Chris Gilson takes a look at the week in Brussels blogging.

The EU centre and the crisis

Jon Worth looks at six potential candidates from the European People’s Party for the President of the European Commission, including the Polish Prime Minister Donald Tusk, and the current IMF head, Christine Lagarde. Meanwhile, Ralf Grahn profiles how some of the Europarties are beginning to prepare for the European Parliamentary elections in May, 2014, while Décrypter la communication européenne makes the important point that the political parties and parliamentary groups have been allocated €92 million for political communication in 2013. The Verfassungsblog looks at the debate in between some of Germany’s political parties and its Constitutional Court over the threshold for German parties to enter the European Parliament. Romanian MEP Corina Cretu writes that the decision of the country’s Prime Minister Victor Ponta, to attend the upcoming European Council meeting on 22 May is a sign of normalcy for the country.

Craig Willy has an in-depth look at how the Euro crisis has accelerated the continent’s demographic decline. Real Time Brussels reports that Sweden’s Finance Minister, Anders Borg has had a change of heart over austerity – he had previously been in favour of greater cuts, but now argues that the EU countries need to spend more. The Centre for European Reform argues in favour of a dose of inflation for the eurozone, saying that in combination with low interest rates, inflation could encourage greater spending.

By Justus Dahinden (Archiv Justus Dahinden) [Public domain], via Wikimedia Commons

By Justus Dahinden (Archiv Justus Dahinden) [Public domain], via Wikimedia Commons

Meanwhile, Open Europe looks at splits in Germany over banking union: Finance Minister Wolfgang Schäuble has argued against it until further treaty changes occur, while German ECB Board Member Jörg Asmussen has expressed the view that a centralised banking authority should be set up as soon as possible. As emergency loans to portugal of €2.1 billion are approved, Lost in EUrope has a catalog of austerity measures that the country must now undertake, including the loss of 30,000 civil service jobs, the raising of the retirement age to 66, and an extended working week of 40 hours. Open Europe has a good roundup of where each EU state stands in terms of bail-ins – some big splits still remain.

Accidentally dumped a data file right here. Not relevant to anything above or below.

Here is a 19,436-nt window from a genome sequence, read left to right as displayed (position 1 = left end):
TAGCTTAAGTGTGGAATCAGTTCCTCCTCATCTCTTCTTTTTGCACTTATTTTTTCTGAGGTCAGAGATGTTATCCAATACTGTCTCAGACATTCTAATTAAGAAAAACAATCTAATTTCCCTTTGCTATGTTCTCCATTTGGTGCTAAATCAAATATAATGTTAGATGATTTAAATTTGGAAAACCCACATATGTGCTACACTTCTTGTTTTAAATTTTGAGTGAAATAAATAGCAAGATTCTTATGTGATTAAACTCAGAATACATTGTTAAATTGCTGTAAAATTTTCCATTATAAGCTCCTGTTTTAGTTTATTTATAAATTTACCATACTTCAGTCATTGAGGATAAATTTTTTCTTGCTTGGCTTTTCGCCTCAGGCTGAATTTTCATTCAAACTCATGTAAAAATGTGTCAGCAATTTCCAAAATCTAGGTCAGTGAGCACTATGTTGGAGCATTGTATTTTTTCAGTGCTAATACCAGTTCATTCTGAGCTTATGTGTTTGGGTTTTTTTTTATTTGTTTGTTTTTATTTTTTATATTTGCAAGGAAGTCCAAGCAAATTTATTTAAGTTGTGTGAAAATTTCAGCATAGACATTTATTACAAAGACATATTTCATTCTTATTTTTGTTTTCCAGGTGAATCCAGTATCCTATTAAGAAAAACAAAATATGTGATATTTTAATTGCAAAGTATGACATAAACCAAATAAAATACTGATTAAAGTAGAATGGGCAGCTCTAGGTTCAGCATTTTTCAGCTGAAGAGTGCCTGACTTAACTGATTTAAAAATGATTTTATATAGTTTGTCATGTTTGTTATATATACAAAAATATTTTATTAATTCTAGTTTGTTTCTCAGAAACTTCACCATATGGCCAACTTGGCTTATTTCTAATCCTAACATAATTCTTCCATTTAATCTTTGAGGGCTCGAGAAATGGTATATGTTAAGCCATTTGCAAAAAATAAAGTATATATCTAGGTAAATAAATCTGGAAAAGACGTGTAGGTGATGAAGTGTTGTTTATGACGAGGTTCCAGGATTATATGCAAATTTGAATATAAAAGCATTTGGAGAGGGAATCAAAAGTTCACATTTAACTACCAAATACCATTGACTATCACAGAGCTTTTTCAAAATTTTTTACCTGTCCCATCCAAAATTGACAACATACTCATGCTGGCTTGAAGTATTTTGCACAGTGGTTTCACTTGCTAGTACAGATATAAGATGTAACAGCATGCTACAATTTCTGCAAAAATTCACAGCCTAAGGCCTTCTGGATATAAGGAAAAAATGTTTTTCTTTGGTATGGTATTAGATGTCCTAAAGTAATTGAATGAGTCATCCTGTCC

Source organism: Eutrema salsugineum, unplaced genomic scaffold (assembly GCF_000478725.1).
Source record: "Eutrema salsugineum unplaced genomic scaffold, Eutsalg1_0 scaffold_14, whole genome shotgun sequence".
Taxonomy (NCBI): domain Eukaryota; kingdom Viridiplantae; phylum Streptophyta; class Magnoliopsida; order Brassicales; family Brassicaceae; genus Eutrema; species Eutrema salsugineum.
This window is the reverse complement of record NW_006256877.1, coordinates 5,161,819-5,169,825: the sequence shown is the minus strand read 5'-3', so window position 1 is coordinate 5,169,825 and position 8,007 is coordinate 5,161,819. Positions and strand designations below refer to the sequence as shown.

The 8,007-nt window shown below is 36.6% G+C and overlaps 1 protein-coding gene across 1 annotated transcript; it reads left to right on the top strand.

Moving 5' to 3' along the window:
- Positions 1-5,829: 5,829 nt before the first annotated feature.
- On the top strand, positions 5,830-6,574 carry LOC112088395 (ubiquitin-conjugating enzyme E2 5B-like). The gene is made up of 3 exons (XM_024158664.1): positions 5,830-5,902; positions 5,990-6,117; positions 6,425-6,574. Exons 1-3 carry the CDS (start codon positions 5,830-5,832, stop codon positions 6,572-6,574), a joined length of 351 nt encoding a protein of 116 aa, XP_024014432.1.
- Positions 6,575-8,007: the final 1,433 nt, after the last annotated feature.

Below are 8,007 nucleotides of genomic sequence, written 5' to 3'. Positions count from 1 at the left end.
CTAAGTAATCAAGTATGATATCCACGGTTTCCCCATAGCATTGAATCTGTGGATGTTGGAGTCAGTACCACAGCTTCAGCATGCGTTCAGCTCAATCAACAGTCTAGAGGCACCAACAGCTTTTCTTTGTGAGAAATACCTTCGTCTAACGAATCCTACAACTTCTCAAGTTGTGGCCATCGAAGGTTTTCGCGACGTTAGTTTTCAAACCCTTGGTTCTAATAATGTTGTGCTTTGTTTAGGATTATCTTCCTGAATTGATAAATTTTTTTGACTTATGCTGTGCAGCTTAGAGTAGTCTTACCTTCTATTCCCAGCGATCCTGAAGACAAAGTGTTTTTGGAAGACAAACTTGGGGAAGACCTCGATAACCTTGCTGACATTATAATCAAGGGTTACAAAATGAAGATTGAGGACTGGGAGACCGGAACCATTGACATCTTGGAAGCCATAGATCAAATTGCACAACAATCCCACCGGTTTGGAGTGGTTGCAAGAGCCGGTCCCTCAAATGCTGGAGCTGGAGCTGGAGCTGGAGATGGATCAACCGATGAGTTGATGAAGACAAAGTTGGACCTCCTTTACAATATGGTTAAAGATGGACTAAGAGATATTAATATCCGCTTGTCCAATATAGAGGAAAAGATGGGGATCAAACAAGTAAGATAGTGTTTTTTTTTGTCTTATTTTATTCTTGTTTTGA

Rhein on Energy and Climate, writing at Blogactiv.eu, looks at how the EU might achieve a 45 per cent reduction on CO2 emissions by 2030, which will be necessary if it is to achieve its 90 per cent reduction targets by 2050.

The New Federalist looks at how we might be able to make things better at the European level, without spending more money. They suggest that more local power, or more people power (through the European Parliament) might be the answer. Meanwhile, Europe is talking calls for a renewal of the European federalist project, saying that it has taken on an aura of uncertainty, that is easy for eurosceptics to attack. Eva en Europa looks at the problem of lobbying in EU law making, and what some claim is a lack of transparency.

Across Europe

In the UK, the dust continues to settle after eurosceptic party UKIP’s successes in local elections last week. On Tuesday, Conservative Prime Minister David Cameron indicated that his party would put forward a draft bill for a UK referendum on the EU by 2017, according to The European Citizen (Open Europe looks at how it might become law). They write that the Conservative party’s negativity towards the EU may make any renegotiation of the UK’s membership terms difficult to portray as a victory which can be accepted by the British public. Mary Honeyball MEP says that Cameron is putting his party before the country, especially given that EU membership is peripheral to the priorities of most voters.